Image

3 of my favorite beers in Germany


If you like beer, you must visit Germany! As one of the top beer-consuming countries in the world, they have a lot to offer! Especially in Bavaria and certainly in Munich’s Oktoberfest, there is a beer to fit everyone’s taste- whether you want dark beer or light, high alcohol or low.  Once you find your beer, it can be like finding your soul mate.

With all the choices of what to drink come just ask many choices of where to drink it. Of course, beer can easily be found in restaurants and bars, but in Germany you can also buy it at any corner shop or market and enjoy it while walking down the street. Most shops even have a bottle opener behind the counter and can pop it open for you. Of course, public intoxication is looked down upon, but nothing is thought of someone enjoying an afternoon beer on a sidewalk bench, main square or park.

Maß of Löwenbräu

Ok, so I’m not a huge drinker by any means (even though I may sound like an alcoholic while going on about different brews), but I do enjoy a good beer! I’m not claiming to be an expert by any means and I don’t know all the technical words to describe beer, but I know what I like.  So, pull up a barstool, grab your Maß (1 liter mug- see picture below) and read on about three of my favorite beers I found in Germany.

  • Weißbier

Weißbier, also known as Weissbier (directly translated as ‘white beer’) or Weizenbier (the more correct translation of ‘wheat beer’), is my hands down favorite Bavarian beer. A hefeweizen is an example of a Weißbier. The Franziskaner Weißbier was my typical order on nights out in Munich and apparently I ordered it so much that I was able to do it with a German accent!!!

  • Helles

A Hell beer is a typical lager and another basic German beer. ‘Hell’ means ‘light’ in German and ‘helles’ translates to ‘the light one’. Of course, this is Germany, so it doesn’t mean ‘light’ as in lower in calories or less alcohol, like in the States. ‘Helles’ refers to the light color of the beer. I like Augustiner’s Hell beer and it was my next choice if Augustiner’s Weißbier wasn’t available.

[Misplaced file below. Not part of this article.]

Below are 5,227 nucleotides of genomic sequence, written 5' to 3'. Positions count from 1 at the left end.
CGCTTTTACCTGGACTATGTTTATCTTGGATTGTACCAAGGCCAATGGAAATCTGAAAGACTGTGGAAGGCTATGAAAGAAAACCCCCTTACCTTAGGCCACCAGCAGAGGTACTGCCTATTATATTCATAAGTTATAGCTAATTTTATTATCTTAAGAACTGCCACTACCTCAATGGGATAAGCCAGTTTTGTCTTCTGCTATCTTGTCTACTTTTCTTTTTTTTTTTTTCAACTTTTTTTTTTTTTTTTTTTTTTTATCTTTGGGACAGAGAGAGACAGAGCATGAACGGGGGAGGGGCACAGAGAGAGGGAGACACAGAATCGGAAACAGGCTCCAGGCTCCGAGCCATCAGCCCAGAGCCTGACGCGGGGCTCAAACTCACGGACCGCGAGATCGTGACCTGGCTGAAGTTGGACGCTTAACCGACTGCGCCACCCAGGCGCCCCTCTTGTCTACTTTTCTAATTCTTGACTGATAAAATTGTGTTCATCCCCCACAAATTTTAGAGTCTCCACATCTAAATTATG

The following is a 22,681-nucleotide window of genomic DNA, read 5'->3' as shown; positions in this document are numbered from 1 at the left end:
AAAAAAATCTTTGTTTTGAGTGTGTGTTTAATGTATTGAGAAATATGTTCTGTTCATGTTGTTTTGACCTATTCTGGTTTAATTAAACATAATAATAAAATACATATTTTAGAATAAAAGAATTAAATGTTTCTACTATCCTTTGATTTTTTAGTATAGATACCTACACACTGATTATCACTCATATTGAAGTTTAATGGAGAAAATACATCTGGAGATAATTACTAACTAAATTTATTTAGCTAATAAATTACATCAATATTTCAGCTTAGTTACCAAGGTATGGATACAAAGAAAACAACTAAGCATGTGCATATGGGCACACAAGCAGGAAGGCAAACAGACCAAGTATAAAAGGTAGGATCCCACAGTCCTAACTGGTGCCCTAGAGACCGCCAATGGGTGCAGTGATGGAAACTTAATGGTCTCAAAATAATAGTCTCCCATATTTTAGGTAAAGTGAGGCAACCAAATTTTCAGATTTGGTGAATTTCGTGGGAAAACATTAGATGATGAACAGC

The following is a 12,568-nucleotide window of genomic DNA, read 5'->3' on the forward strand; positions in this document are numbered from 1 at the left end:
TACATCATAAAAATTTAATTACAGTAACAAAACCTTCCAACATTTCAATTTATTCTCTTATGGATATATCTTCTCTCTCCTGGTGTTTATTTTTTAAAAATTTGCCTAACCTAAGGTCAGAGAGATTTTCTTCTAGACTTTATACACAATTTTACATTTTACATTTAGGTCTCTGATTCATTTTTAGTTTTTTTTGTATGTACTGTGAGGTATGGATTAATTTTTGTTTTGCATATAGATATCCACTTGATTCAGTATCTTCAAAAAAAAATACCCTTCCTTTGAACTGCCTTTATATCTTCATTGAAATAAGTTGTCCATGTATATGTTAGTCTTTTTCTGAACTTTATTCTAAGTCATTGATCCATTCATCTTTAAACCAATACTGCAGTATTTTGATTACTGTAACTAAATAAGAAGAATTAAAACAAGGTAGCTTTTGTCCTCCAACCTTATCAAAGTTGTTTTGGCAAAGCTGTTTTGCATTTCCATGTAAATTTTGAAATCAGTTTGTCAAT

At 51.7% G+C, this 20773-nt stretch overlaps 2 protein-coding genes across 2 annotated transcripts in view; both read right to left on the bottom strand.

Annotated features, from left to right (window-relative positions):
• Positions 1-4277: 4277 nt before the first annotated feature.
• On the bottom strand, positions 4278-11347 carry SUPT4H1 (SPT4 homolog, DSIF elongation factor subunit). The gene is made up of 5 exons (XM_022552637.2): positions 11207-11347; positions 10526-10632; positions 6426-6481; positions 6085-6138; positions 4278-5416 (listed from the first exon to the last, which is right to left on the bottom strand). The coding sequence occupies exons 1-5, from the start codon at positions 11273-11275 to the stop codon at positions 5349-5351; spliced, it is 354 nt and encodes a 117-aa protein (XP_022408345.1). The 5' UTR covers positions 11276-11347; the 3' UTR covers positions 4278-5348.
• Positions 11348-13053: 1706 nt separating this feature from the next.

Beer truck in Munich, Germany

  • Radler

If I was in the mood for a sweet drink or wanted to go easy on the alcohol, a Radler beer was my solution. Also called a Shandy outside of Germany, a Radler (German for cyclist) is half beer and half lemon-lime soda.  Note that in Europe, lemon-lime soda is called lemonade. While this may sound disgusting to some people and seem like a sin to beer purists, I absolutely fell in love with Radlers. It’s a great thirst-quencher on hot days and the lemon-lime soda satisfies any sweet cravings you might have.

Sampling the variety of beers in Germany is something that cannot be missed. You don’t need to go on a brewery tour or be in Munich for Oktoberfest to try them. Just order a different beer with each meal until you find the one that suits you. Just like trying on shoes, some will fit and some will not. Keep searching until you find what’s best for you!

For my recommendations on Irish beers, check out my post There’s More To Ireland Than Guinness.

Advertisements

6 thoughts on “3 of my favorite beers in Germany

    • Why wait for summer? Just crank up the heat, close your eyes and drink away! Pretend it’s summer! 🙂 It really is good and while it’s best with a lager, it’s made with other beers, too. In France, they mix beer, Sprite and grenadine syrup… very summery! 🙂 Delicious! 🙂

      Like

  1. Radlers are my absolute favorite summer drink. So refreshing! Since I live in TX, it’s not that easy anymore to find them… but I just mix a lager (like Heineken or so) with Sprite and drink away anyways. Delicious!

    Like

    • Sounds good! At Oktoberfest, if you order a Radler, you get a full glass of beer and the bottle of Sprite on the side, so you have to drink half the beer before you’re able to actually drink it as a Radler! So, making it yourself isn’t ‘faking it’! 🙂 In a way, it’s being authentic! 🙂

      Like

Leave a Reply

Fill in your details below or click an icon to log in:

WordPress.com Logo

You are commenting using your WordPress.com account. Log Out / Change )

Twitter picture

You are commenting using your Twitter account. Log Out / Change )

Facebook photo

You are commenting using your Facebook account. Log Out / Change )

Google+ photo

You are commenting using your Google+ account. Log Out / Change )

Connecting to %s